Continue along the road to discover the stone circle. The area can get overgrown, so if you’re lucky, shortly after joining the wood, a path on your right will take you through the trees to the stones. If not, it is possible to take the path at the east end of the wood and then turn right to enter the pine forest, leading you to the stones.
Rempstone Stone Circle dates from the Late Neolithic to the Middle Bronze Age (c.2400-1000 BC). The purpose of such monuments is unknown, although archaeologists speculate that they were likely religious sites, with the stones perhaps having supernatural associations for those who built the circles. Local folklore claims that the stones arrived in their position after being thrown at Corfe Castle by the Devil, similar to the Agglestone; maybe they travelled just that little further thanks to their lighter weight.
Only a small number of stone circles were constructed in Dorset, including The Nine Stones in Winterborne Abbas, Kingston Russell Stone Circle, Litton Cheney and Hampton Down. Most of these are made of sarsen stone, making the Rempstone circle unique as it’s made from local sandstone. Most of the circle has been damaged by eighteenth century clay workings, leaving only five upright and three recumbent stones remaining, buried amongst the overtaking woodland. In 1957, an avenue of 23 stones leading to the circle was discovered but subsequently moved, possibly aligning the circle to the equinoxes. Other scattered stones exist in the vicinity, but disturbance has made them difficult to interpret. Nevertheless, representing one of only five known stone circles known in Dorset, this site has the best potential within the group for the preservation of waterlogged deposits. The area does not disappoint with its aura of mystery. Stones are camouflaged within the undergrowth surprising you as you walk through the thick ferns, all neighbouring the empty floor and scattered shadows over the bumpy remains of quarry earthworks under pine woodland.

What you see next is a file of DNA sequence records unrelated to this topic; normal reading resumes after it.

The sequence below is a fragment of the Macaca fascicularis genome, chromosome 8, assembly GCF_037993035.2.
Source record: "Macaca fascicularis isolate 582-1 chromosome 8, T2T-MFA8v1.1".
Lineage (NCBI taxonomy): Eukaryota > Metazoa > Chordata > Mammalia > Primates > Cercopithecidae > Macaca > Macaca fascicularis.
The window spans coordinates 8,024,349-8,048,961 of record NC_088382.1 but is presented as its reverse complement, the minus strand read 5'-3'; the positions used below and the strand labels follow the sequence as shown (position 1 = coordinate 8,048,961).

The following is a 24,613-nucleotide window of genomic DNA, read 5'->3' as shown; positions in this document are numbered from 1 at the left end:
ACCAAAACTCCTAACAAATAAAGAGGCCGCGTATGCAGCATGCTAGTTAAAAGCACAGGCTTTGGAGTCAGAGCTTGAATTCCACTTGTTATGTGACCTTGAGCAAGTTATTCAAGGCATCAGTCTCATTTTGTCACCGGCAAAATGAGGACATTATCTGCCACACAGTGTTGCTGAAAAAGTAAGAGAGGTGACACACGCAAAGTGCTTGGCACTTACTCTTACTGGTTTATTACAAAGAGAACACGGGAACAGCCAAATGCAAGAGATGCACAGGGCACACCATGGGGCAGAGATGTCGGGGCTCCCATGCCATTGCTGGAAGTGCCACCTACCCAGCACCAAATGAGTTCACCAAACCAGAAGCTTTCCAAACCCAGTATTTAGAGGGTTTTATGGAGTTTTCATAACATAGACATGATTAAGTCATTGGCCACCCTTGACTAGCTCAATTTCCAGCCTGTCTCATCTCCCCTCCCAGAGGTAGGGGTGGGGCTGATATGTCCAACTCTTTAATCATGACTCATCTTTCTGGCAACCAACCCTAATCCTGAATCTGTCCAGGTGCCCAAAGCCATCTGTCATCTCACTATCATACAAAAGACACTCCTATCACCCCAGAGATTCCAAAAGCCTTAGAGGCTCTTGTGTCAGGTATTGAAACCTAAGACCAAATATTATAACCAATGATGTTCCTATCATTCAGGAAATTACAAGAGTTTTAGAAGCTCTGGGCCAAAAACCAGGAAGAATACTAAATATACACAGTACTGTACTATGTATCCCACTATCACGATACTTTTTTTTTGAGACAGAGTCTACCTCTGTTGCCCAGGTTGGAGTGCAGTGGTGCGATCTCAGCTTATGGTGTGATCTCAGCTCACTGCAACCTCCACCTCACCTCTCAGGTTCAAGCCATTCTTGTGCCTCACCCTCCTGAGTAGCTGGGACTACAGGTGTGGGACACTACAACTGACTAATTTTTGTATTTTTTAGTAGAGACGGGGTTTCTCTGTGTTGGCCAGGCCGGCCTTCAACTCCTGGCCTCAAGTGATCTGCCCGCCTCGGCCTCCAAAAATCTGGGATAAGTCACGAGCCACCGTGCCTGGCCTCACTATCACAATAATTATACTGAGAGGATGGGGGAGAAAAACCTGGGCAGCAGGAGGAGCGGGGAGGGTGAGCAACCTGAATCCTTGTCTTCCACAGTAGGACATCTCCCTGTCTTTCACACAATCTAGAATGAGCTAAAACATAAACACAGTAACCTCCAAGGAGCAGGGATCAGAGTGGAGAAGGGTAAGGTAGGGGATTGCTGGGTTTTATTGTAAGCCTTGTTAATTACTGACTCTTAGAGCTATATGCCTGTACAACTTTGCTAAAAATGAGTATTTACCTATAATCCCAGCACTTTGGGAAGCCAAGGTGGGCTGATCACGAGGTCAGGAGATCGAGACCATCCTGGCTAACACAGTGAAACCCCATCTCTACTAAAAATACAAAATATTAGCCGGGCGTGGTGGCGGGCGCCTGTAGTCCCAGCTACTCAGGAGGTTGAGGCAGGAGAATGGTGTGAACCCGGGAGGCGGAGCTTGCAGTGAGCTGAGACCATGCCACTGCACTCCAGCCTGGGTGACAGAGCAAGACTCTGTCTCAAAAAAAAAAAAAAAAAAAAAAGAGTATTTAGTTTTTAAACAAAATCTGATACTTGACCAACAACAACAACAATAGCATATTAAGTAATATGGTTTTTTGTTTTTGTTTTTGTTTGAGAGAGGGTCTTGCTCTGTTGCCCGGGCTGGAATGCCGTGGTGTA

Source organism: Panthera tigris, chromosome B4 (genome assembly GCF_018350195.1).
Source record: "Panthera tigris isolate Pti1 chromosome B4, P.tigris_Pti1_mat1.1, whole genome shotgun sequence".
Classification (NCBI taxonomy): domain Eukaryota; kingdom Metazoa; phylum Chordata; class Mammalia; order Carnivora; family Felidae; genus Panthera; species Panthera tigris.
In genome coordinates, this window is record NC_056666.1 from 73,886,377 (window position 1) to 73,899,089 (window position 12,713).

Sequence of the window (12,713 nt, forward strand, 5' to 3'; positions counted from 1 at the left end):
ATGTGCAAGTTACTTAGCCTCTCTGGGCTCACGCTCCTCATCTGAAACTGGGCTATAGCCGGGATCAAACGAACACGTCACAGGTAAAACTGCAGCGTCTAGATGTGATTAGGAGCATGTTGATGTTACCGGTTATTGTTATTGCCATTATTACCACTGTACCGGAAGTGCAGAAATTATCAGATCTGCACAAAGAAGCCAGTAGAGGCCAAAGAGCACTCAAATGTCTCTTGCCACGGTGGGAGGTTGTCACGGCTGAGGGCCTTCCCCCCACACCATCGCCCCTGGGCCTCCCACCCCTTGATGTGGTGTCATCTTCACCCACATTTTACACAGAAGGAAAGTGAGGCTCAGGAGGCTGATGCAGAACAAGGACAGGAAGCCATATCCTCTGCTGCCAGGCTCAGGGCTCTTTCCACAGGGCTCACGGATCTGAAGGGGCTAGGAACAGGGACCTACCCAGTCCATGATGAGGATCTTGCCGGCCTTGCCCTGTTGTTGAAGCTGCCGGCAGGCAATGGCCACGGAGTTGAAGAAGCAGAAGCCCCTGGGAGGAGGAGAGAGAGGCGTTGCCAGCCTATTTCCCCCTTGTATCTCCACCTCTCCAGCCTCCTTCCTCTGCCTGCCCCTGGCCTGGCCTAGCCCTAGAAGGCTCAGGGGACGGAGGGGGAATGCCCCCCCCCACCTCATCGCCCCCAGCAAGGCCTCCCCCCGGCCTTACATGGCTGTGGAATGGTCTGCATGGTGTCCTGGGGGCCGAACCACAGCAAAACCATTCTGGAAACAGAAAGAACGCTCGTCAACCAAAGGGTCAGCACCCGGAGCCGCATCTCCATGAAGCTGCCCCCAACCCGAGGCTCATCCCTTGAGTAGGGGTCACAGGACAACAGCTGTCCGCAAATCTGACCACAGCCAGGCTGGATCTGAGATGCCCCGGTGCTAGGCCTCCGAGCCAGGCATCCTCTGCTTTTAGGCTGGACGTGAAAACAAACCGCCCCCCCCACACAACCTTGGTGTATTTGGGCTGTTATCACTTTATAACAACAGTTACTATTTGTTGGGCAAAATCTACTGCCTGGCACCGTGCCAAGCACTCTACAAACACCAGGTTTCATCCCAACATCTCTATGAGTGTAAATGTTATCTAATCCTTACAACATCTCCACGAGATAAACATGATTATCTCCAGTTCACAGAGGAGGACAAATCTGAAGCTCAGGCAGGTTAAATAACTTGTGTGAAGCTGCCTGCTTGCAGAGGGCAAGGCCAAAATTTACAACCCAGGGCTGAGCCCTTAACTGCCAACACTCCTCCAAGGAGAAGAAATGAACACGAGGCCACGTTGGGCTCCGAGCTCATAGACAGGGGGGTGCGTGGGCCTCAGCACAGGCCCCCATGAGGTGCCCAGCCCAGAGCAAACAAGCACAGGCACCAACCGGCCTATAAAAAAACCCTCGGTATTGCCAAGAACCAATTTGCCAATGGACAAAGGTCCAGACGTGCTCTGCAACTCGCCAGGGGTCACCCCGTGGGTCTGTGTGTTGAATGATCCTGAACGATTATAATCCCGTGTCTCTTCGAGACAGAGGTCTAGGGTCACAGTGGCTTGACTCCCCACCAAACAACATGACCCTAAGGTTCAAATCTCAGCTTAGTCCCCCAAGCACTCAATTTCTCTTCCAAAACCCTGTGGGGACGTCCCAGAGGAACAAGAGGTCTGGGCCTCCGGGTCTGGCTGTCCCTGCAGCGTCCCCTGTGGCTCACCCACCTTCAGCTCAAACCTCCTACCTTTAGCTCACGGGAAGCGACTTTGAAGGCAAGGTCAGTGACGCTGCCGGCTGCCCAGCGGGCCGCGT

Make your way to the eastern track and turn right up the hill. This is the start of the biggest climb of the walk. When it forks, take the left hand option, the gradient increasing slightly, entering into Kingswood. The path cuts across the hillside wrapped in trees until the sky appears and the trees give way to gorse bushes. Continue straight through, looking to the right to view the barrows that give the hill its name. On reaching the peak, the views to the south open up. On your right, the large church tower of Kingston is clear, once known as the cathedral of Dorset, Swyre Head’s Barrow rises behind. The chalk cliffs mark Worbarrow Bay and Bindon Hill while the Isle of Portland creates the darker shadow on the horizon.
Continue along the brow of the hill with the blue sea of the English Channel visible in the distance. The small settlement of Swanage lies low in the valley, divided from the channel by the high chalk cliffs. Make your way through a small gate and continue straight ahead on the ancient route of Studland Road. After passing a small stone waymark, fork left to meet a gate in the hedge. Poole Harbour comes back into view along with the sandy beaches of Studland and Bournemouth.
Follow the track diagonally down the hill, entering into more woodland, flashes of blue from Poole Harbour sparkle through the trees on your left. Pass through a couple of gates and when the trees drop away another view of the Harbour and sandy curve of the beaches presents itself, the creamy line of Sandbanks marking the entrance to the harbour.
At the next gate, you can either follow the lower track or take the higher track to appreciate the view before returning to the car park. Join the road and turn left, again taking care due to the absence of the pavement. In about 100 metres or so, the car park will appear on your left.